flagship fund – the Total Return Fund – is on a roll and showed no signs of slowing down in December, as the fund topped the $200 billion asset mark by the month's end, reports
the Wall Street Journal's Min Zeng on Wednesday. Not only is Total Return the world's biggest bond fund, it is the largest mutual fund.
Pushing the assets past the $200 billion mark was the fund's $69.4 billion in net flows during December. In 2009, Total Return Fund posted a 13.8 percent gain, trumping the 5.93 percent return delivered by the Lehman Brothers U.S. Aggregate Index, the fund's benchmark. An equally rosy picture emerges for the fund's five-year performance as well, with the Total Return Fund returning 6.84 percent, compared to the benchmark's 4.97 percent.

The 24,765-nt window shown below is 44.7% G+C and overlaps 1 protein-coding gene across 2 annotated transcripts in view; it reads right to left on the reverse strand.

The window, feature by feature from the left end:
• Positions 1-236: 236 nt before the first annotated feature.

From a strategy perspective, the fund appears to have benefited substantially from manager Bill Gross' decisions to trim the fund's mortgage-bond holdings during 2009 and slash its exposure to U.S. And U.K. Government bonds during December, reports
Reuters, owing to concerns about the governments' debt issuance. By the end of the month, the Total Return Fund's weighting to MBS was raised slightly from 12 to 17 percent, while the fund's weighting to Treasuries dropped from 51 percent in November to 32 by month-end December. In 2010, Gross reportedly plans to shun Treasuries and U.K. Government debt in favor of German government debt.
Despite the fund's enticing track record, critics are beginning to ponder whether the fund is getting too big for its britches. After all, the legacy of 2009's 'too big to fail' mantra will inevitably cast its shadow on companies and funds well into 2010, no matter what the numbers might suggest now.
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